Foxx is now the chairwoman of the higher-education subcommittee in the House of Representatives, and she has allies in the banking and student lending industry. She is against any form of regulation, and is targeting the gainful employment rule. Pell Grants are also vulnerable.
She also hopes to slash the budget of the Department of Education, and in ways that are not good for borrowers.
It sounds like those within the Department aren't too concerned. For instance, Eduardo Ochoa, assistant secretary for postsecondary education at the U.S. Education Department, stated that the new rules will probably not be disconcerting for the proprietary schools. He added, "The regulations as they come out are going to be significantly different—I think they're going to be better, nuanced, and I think that there's a lot there that people will appreciate having other views reflected."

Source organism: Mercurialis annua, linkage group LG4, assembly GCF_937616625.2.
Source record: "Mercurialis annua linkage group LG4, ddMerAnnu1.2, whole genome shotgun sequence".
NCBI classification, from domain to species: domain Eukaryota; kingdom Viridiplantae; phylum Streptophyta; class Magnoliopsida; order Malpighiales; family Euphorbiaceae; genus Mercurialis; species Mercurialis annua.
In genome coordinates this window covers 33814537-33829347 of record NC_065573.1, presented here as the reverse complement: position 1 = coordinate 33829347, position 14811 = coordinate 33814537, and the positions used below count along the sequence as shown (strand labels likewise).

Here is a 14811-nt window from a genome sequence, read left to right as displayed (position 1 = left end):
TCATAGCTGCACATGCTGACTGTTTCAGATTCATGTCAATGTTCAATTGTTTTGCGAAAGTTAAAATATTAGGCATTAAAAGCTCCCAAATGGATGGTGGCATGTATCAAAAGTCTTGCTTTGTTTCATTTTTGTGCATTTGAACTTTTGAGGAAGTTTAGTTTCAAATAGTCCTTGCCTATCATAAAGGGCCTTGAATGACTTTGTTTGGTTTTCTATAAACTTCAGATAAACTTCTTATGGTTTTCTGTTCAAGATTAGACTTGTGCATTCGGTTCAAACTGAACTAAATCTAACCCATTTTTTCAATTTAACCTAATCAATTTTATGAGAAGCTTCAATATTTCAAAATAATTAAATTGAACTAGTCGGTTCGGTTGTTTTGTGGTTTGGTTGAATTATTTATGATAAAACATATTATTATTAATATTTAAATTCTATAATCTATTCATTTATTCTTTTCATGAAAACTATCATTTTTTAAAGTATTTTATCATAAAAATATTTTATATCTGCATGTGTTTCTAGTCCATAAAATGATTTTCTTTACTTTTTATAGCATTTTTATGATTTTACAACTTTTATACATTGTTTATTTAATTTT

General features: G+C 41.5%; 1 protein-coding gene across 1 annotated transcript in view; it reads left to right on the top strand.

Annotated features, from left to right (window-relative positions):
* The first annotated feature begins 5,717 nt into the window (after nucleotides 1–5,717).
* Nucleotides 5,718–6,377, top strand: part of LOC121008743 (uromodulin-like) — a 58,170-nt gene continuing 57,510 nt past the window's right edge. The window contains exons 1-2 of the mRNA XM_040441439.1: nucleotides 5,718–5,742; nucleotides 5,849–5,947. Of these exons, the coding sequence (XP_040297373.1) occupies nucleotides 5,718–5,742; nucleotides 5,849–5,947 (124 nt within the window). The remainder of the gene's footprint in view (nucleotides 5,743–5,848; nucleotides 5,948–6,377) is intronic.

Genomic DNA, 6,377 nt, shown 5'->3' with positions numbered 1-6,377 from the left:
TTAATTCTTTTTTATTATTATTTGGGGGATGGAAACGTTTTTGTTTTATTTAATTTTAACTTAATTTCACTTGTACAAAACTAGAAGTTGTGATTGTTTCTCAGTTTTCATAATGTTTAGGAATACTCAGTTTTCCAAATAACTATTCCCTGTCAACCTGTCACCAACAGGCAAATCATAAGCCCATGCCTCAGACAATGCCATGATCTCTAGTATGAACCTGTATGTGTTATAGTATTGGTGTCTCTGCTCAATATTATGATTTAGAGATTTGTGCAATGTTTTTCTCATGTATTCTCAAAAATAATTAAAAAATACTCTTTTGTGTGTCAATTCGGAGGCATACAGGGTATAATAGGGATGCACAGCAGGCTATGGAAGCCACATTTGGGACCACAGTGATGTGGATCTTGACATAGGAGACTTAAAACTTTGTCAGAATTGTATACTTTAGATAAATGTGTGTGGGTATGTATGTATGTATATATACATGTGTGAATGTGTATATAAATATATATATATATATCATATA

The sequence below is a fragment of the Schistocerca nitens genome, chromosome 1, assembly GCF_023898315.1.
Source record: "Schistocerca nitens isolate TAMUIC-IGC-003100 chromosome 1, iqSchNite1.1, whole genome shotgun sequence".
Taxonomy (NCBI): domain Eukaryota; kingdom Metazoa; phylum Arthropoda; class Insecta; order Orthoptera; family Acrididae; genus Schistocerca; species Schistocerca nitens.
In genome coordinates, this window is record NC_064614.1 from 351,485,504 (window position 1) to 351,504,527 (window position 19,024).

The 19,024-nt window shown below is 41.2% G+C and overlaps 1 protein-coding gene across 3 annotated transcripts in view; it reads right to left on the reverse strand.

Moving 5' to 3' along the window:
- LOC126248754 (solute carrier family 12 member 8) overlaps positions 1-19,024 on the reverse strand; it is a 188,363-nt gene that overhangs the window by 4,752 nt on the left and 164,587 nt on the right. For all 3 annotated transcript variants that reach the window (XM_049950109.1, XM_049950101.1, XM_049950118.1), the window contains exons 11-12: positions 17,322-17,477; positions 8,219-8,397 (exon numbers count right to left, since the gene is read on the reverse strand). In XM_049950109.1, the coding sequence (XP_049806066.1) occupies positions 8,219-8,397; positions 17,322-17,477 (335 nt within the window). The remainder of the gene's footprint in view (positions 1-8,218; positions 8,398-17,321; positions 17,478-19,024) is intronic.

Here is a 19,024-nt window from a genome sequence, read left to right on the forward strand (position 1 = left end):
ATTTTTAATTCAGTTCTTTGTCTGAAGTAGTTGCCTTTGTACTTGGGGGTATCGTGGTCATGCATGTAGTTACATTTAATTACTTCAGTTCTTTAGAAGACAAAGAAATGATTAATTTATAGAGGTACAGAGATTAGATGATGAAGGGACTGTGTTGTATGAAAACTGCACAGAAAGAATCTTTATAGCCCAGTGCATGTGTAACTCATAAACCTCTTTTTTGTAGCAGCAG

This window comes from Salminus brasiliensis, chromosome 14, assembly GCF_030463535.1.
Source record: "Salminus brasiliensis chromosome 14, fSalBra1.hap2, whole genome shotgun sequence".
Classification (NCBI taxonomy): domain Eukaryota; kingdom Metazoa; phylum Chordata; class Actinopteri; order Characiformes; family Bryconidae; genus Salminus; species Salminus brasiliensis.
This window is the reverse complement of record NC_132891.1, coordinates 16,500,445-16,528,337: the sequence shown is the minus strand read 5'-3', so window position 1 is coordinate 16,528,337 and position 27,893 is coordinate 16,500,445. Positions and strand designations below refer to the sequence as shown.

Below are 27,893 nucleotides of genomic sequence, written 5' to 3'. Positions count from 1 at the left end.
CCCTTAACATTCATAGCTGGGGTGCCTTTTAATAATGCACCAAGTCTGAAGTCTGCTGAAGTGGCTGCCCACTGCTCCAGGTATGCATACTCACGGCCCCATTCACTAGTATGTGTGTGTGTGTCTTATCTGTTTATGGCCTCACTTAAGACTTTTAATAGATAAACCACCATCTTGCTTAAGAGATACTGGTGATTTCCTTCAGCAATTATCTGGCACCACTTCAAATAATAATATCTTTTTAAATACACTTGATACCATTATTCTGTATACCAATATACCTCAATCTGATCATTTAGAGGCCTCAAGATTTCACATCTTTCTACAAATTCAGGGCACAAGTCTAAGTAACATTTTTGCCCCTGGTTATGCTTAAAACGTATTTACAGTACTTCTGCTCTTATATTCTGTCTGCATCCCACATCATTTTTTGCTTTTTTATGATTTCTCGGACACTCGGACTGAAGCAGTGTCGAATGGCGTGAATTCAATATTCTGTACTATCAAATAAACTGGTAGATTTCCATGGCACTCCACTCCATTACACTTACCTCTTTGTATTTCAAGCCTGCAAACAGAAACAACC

When someone like Ochoa uses words like 'nuanced,' that is code for the following: "we've been lobbied and pressured so hard, that we're going to cave to the demands of the for-profit industry." Well, we can all rest easy, knowing that the very schools that ought to be regulated are drafting the new rules. After all, that is the way things work these days in Washington.
If these are Foxx's plans, you can imagine what that means for current borrowers who need relief and immediate solutions. Rest assured, I'm working on angles and have some propositions out there.
That's why we need to organize and demand answers from Congressman Virginia Foxx.
Original source: Eric Kelderman,"Rep Foxx calls for Streamlining Regulations and Cutting Spending," The Chronicle of Higher Education, January 25, 2011
Kelly Field, "Obama Calls for Spending Freeze but Says He'll Spare Education," The Chronicle of Higher Education, January 25, 2011
Shame more people didn't vote that way in her district.